One of the issues was whether the plaintiff was a competent designer of suits and coats. During his examination, one of the defendants testified that he showed and read to the plaintiff five letters from as many different customers "complaining as to the fit of the samples" designed by the plaintiff for the defendants and by them sent to their trade at plaintiff's request, and that the statements therein made were not then denied by the plaintiff. The defendants thereupon offered the letters, and they were excluded, the judge saying that no offer of proof was necessary "because the letters speak for themselves." No letters are included in the bill of exceptions or printed as a part of the record. There-
fore, it is impossible to determine whether any harm was done to the defendants by the exclusion of the letters. There is nothing on which to found an opinion whether they were admissible in evidence. They may have been incompetent by reason of their tenor even though shown to the plaintiff. It is the duty of the excepting party to show that harm has come to him by reason of the ruling of which he complains. The exception was duty saved and is stated. There is nothing to show the subject matter to which it applies beyond the general description. It was not necessary to make a formal offer of proof of the words of the letters. It was enough to offer them in evidence. But they should have been printed as a part of the bill of exceptions. There is strong ground for argument that the letters may have been competent by reason of the conversation concerning them with the plaintiff and his examination of them. Auringer v. Cochrane, 225 Mass. 273 . Kreeger v. Margolies, 227 Mass. 223 . Welch v. McNeil, 214 Mass. 402 , 406. Dutton v. Woodman, 9 Cush. 255 , 262. But, on the other hand, it is quite conceivable that they may have contained matter of such nature that they rightly might have been rejected.
This is not a case where the excepting party has omitted to state in his bill of exceptions an exception duly saved at the trial, which cannot be added by amendment after the expiration of the time for filing exceptions. Dorr v. Schenck, 187 Mass. 542 , 543. Commonwealth v. Dow, 217 Mass. 473 , 483. Doubtless the defendants might have amended their exceptions by inserting the letters if they had been inadvertently omitted. Freedman, petitioner, 222 Mass. 179 , 181. Neither that question nor the remedy of the excepting party if the judge had refused to allow the letters to be printed as part of the exceptions are presented on this record.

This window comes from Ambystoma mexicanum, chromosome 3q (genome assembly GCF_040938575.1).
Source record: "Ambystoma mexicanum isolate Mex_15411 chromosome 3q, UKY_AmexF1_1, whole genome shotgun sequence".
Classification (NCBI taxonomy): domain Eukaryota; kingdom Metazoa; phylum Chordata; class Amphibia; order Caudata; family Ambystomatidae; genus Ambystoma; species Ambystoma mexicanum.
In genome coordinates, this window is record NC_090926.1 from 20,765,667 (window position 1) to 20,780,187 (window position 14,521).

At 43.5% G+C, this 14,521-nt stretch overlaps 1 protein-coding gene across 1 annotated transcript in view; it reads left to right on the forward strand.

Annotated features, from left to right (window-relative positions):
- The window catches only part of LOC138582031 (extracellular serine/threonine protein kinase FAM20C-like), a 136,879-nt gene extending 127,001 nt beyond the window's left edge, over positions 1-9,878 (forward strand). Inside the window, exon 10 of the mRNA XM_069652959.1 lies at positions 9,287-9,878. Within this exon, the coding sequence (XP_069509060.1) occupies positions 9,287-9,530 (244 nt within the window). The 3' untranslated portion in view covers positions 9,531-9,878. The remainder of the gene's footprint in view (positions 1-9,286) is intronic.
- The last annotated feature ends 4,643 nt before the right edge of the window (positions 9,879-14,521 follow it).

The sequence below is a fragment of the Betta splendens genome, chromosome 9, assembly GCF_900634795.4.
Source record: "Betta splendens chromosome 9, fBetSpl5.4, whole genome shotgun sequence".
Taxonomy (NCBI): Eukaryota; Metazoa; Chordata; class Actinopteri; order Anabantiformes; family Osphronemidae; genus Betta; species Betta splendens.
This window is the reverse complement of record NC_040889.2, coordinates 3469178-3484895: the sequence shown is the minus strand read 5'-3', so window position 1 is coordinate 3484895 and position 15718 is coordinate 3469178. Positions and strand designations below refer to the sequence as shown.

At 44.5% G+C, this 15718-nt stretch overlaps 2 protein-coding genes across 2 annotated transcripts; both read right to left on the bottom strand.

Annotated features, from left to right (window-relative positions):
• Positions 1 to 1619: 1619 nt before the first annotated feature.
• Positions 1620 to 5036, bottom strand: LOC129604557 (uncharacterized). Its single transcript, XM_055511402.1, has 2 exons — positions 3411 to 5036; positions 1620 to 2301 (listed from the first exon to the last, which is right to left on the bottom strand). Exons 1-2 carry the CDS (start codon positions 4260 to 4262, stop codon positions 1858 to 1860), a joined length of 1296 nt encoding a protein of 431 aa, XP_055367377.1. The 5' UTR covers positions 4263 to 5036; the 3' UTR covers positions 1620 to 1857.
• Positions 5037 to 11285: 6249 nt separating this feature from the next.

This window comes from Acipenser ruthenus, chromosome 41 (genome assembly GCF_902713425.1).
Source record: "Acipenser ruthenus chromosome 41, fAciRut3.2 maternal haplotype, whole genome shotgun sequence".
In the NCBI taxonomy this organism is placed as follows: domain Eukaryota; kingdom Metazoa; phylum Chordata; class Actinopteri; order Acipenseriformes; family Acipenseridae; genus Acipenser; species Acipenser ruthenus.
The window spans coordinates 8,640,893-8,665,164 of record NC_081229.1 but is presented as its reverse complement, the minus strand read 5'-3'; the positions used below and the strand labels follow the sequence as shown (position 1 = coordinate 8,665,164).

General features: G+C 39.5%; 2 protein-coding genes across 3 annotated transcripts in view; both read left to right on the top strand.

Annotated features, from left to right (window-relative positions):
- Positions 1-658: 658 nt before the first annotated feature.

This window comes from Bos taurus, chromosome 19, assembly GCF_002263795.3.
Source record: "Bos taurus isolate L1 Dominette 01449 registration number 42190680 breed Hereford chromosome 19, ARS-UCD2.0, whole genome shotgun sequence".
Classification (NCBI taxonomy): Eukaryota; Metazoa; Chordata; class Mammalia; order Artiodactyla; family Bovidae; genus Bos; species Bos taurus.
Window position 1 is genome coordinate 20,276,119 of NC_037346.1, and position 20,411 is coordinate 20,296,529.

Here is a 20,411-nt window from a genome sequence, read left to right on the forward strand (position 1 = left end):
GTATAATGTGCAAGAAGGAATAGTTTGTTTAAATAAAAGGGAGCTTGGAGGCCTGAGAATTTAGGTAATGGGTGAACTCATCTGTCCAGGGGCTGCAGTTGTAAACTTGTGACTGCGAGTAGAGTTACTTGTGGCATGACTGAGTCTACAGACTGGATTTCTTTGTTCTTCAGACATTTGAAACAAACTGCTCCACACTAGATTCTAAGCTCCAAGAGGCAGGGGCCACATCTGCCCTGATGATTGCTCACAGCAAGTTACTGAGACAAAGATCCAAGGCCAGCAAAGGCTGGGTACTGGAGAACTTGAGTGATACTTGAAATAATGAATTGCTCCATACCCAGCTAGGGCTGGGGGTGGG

This is a case where the exceptions fail to show enough to enable the court to determine whether harmful error was done, and where it cannot be said that the inference of harm is so strong as to warrant a decision that the judge erred in his ruling. Not enough is stated to show whether the ruling, to which exception was saved, was right or wrong. A party does not show harm in a legal sense unless he goes far enough to set out a ruling of law which was positively wrong in a pertinent particular. It is not
enough to show a ruling, the soundness or error of which depends upon other facts not set out in the record. The burden is on the excepting party to show error. Woodard v. Eastman, 118 Mass. 403 . Freedman v. Lipman, 223 Mass. 471 . Commonwealth v. Rivet, 205 Mass. 464 , 466. The excepting party "is bound to see that the bill of exceptions includes all that is necessary to enable us to decide whether the rulings, of which he complains, were or were not erroneous." Barnes v. Loomis, 199 Mass. 578 , 581. The case at bar is within the principle of numerous decisions. Parker v. Kellogg, 158 Mass. 90 , 93. Lewiston Trust & Safe Deposit Co. v. Shackford, 213 Mass. 432 , 434. Dagis v. Walworth Manuf. Co. 213 Mass. 524 . Godfrey v. Old Colony Street Railway, 223 Mass. 419 , 422. Sexton v. Boston Elevated Railway, 214 Mass. 432 . Doherty v. Phoenix Ins. Co. 224 Mass. 310 , 313. Gadbois v. Bay State Street Railway, 216 Mass. 188 , 191. Altavilla v. Old Colony Street Railway, 222 Mass. 322 , 326. Farnum v. Ramsey, 231 Mass. 286 , 290.
Whether the defendants should be permitted to use their bookkeeper as a living model mi the presence of the jury for the purpose of trying on a "suit coat" designed by the plaintiff, was within the discretion of the court, which appears to have been wisely exercised. Field v. Gowdy, 199 Mass. 568 , 574. Thornhill v. Carpenter-Morton Co. 220 Mass. 593 , 599. Morrissey v. Connecticut Valley Street Railway, 233 Mass. 554 , 557.
It is not necessary to examine the requests for instructions in detail. So far as sound in law, they appear to have been covered by the charge. They have not been argued.